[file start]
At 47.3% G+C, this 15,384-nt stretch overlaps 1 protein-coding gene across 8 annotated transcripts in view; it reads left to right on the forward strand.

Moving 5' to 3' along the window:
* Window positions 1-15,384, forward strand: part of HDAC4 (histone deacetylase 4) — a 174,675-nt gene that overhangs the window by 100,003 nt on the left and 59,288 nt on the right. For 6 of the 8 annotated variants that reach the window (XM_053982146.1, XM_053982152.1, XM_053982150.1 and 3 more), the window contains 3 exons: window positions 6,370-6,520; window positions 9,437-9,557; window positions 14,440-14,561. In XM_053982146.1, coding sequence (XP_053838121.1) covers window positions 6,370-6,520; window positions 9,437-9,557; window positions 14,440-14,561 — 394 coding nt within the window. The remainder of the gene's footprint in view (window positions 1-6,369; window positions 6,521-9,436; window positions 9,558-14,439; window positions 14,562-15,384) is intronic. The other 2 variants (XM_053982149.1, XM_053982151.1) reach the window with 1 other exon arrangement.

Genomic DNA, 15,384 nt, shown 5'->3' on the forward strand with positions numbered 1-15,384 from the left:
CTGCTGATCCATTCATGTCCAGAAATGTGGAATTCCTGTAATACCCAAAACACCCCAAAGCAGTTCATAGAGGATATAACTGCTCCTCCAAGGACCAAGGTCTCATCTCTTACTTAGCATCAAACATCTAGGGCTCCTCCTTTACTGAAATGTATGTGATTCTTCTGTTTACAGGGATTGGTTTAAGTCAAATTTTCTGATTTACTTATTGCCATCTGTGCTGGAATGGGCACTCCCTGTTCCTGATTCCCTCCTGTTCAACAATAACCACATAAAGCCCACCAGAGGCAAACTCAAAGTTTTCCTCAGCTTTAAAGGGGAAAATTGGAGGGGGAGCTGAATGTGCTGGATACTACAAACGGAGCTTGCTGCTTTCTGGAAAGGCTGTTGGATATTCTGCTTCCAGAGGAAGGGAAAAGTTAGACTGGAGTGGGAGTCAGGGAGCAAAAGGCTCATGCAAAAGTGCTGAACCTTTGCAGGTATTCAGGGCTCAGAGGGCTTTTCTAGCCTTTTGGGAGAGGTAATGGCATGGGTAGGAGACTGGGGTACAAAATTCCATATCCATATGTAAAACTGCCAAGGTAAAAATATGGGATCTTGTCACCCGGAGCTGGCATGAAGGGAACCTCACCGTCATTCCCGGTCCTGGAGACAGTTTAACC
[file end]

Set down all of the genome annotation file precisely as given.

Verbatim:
At 47.3% G+C, this 15,384-nt stretch overlaps 1 protein-coding gene across 8 annotated transcripts in view; it reads left to right on the forward strand.

Moving 5' to 3' along the window:
* Window positions 1-15,384, forward strand: part of HDAC4 (histone deacetylase 4) — a 174,675-nt gene that overhangs the window by 100,003 nt on the left and 59,288 nt on the right. For 6 of the 8 annotated variants that reach the window (XM_053982146.1, XM_053982152.1, XM_053982150.1 and 3 more), the window contains 3 exons: window positions 6,370-6,520; window positions 9,437-9,557; window positions 14,440-14,561. In XM_053982146.1, coding sequence (XP_053838121.1) covers window positions 6,370-6,520; window positions 9,437-9,557; window positions 14,440-14,561 — 394 coding nt within the window. The remainder of the gene's footprint in view (window positions 1-6,369; window positions 6,521-9,436; window positions 9,558-14,439; window positions 14,562-15,384) is intronic. The other 2 variants (XM_053982149.1, XM_053982151.1) reach the window with 1 other exon arrangement.

Genomic DNA, 15,384 nt, shown 5'->3' on the forward strand with positions numbered 1-15,384 from the left:
CTGCTGATCCATTCATGTCCAGAAATGTGGAATTCCTGTAATACCCAAAACACCCCAAAGCAGTTCATAGAGGATATAACTGCTCCTCCAAGGACCAAGGTCTCATCTCTTACTTAGCATCAAACATCTAGGGCTCCTCCTTTACTGAAATGTATGTGATTCTTCTGTTTACAGGGATTGGTTTAAGTCAAATTTTCTGATTTACTTATTGCCATCTGTGCTGGAATGGGCACTCCCTGTTCCTGATTCCCTCCTGTTCAACAATAACCACATAAAGCCCACCAGAGGCAAACTCAAAGTTTTCCTCAGCTTTAAAGGGGAAAATTGGAGGGGGAGCTGAATGTGCTGGATACTACAAACGGAGCTTGCTGCTTTCTGGAAAGGCTGTTGGATATTCTGCTTCCAGAGGAAGGGAAAAGTTAGACTGGAGTGGGAGTCAGGGAGCAAAAGGCTCATGCAAAAGTGCTGAACCTTTGCAGGTATTCAGGGCTCAGAGGGCTTTTCTAGCCTTTTGGGAGAGGTAATGGCATGGGTAGGAGACTGGGGTACAAAATTCCATATCCATATGTAAAACTGCCAAGGTAAAAATATGGGATCTTGTCACCCGGAGCTGGCATGAAGGGAACCTCACCGTCATTCCCGGTCCTGGAGACAGTTTAACC